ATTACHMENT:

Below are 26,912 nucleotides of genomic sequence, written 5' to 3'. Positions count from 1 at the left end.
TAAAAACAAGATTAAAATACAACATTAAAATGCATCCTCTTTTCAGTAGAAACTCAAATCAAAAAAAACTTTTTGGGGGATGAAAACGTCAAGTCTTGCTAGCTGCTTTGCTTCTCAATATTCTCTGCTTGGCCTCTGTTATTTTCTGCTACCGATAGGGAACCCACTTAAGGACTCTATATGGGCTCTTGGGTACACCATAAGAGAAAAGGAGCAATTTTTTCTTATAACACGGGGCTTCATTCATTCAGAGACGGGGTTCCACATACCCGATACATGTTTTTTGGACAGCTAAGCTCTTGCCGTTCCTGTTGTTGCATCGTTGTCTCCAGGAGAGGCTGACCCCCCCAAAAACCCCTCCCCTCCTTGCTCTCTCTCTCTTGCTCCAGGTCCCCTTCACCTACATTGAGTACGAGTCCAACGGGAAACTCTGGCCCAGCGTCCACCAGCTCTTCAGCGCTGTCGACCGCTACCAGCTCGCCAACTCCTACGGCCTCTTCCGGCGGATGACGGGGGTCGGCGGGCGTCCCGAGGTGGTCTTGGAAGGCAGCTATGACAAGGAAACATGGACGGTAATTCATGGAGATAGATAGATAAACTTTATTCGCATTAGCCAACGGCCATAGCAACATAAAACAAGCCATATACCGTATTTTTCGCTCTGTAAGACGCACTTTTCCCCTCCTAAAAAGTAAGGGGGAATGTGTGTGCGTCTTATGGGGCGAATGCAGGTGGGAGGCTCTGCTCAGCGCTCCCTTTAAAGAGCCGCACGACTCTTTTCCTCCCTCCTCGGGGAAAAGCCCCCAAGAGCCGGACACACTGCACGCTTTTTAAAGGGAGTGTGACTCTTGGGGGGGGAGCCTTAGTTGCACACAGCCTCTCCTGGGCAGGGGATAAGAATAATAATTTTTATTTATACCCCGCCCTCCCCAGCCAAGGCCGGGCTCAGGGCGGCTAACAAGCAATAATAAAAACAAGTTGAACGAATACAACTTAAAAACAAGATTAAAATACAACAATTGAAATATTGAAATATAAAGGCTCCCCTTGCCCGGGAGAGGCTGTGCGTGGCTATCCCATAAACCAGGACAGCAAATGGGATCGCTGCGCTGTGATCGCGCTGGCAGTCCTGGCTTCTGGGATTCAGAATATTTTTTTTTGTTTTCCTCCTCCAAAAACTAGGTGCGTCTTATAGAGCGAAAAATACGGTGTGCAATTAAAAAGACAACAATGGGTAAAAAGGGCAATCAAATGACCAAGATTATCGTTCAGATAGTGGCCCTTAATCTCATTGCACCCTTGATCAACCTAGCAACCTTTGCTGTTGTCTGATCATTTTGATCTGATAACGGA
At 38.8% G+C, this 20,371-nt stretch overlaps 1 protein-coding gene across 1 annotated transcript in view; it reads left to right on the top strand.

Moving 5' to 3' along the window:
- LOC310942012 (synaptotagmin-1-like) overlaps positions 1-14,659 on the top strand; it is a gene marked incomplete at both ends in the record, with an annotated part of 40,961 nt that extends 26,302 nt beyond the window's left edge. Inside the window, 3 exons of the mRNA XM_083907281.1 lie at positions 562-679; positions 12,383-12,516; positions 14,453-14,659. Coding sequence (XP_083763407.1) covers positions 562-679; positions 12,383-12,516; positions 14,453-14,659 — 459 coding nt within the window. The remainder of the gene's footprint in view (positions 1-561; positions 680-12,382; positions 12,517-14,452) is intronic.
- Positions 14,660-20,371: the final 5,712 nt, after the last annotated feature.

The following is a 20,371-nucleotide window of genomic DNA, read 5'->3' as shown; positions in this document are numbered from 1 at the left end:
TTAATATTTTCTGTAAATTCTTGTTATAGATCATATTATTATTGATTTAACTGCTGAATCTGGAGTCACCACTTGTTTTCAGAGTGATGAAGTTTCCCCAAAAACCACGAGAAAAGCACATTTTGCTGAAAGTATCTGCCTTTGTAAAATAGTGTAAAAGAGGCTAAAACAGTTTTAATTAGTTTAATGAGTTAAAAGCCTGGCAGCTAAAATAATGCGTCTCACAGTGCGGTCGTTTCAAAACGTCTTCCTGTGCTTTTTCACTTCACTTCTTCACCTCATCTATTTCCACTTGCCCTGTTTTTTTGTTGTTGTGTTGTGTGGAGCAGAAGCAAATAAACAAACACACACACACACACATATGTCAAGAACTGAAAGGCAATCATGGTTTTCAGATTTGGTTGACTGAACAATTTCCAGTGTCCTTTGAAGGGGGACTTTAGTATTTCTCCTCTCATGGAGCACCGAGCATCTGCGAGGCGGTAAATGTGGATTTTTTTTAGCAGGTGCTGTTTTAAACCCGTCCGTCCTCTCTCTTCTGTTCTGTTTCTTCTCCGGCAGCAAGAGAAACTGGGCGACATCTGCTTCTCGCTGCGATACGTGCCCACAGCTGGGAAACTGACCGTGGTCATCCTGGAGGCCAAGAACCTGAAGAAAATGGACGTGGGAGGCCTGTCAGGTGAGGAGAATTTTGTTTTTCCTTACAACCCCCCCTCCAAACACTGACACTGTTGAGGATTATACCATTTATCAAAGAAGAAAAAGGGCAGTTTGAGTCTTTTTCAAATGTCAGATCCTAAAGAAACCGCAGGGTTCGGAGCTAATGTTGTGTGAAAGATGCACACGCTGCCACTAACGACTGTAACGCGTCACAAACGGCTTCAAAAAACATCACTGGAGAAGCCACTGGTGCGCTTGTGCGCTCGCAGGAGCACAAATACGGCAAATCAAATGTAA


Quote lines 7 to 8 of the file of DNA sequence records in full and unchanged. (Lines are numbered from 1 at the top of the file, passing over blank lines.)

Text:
The following is a 20,371-nucleotide window of genomic DNA, read 5'->3' as shown; positions in this document are numbered from 1 at the left end:
TTAATATTTTCTGTAAATTCTTGTTATAGATCATATTATTATTGATTTAACTGCTGAATCTGGAGTCACCACTTGTTTTCAGAGTGATGAAGTTTCCCCAAAAACCACGAGAAAAGCACATTTTGCTGAAAGTATCTGCCTTTGTAAAATAGTGTAAAAGAGGCTAAAACAGTTTTAATTAGTTTAATGAGTTAAAAGCCTGGCAGCTAAAATAATGCGTCTCACAGTGCGGTCGTTTCAAAACGTCTTCCTGTGCTTTTTCACTTCACTTCTTCACCTCATCTATTTCCACTTGCCCTGTTTTTTTGTTGTTGTGTTGTGTGGAGCAGAAGCAAATAAACAAACACACACACACACACATATGTCAAGAACTGAAAGGCAATCATGGTTTTCAGATTTGGTTGACTGAACAATTTCCAGTGTCCTTTGAAGGGGGACTTTAGTATTTCTCCTCTCATGGAGCACCGAGCATCTGCGAGGCGGTAAATGTGGATTTTTTTTAGCAGGTGCTGTTTTAAACCCGTCCGTCCTCTCTCTTCTGTTCTGTTTCTTCTCCGGCAGCAAGAGAAACTGGGCGACATCTGCTTCTCGCTGCGATACGTGCCCACAGCTGGGAAACTGACCGTGGTCATCCTGGAGGCCAAGAACCTGAAGAAAATGGACGTGGGAGGCCTGTCAGGTGAGGAGAATTTTGTTTTTCCTTACAACCCCCCCTCCAAACACTGACACTGTTGAGGATTATACCATTTATCAAAGAAGAAAAAGGGCAGTTTGAGTCTTTTTCAAATGTCAGATCCTAAAGAAACCGCAGGGTTCGGAGCTAATGTTGTGTGAAAGATGCACACGCTGCCACTAACGACTGTAACGCGTCACAAACGGCTTCAAAAAACATCACTGGAGAAGCCACTGGTGCGCTTGTGCGCTCGCAGGAGCACAAATACGGCAAATCAAATGTAA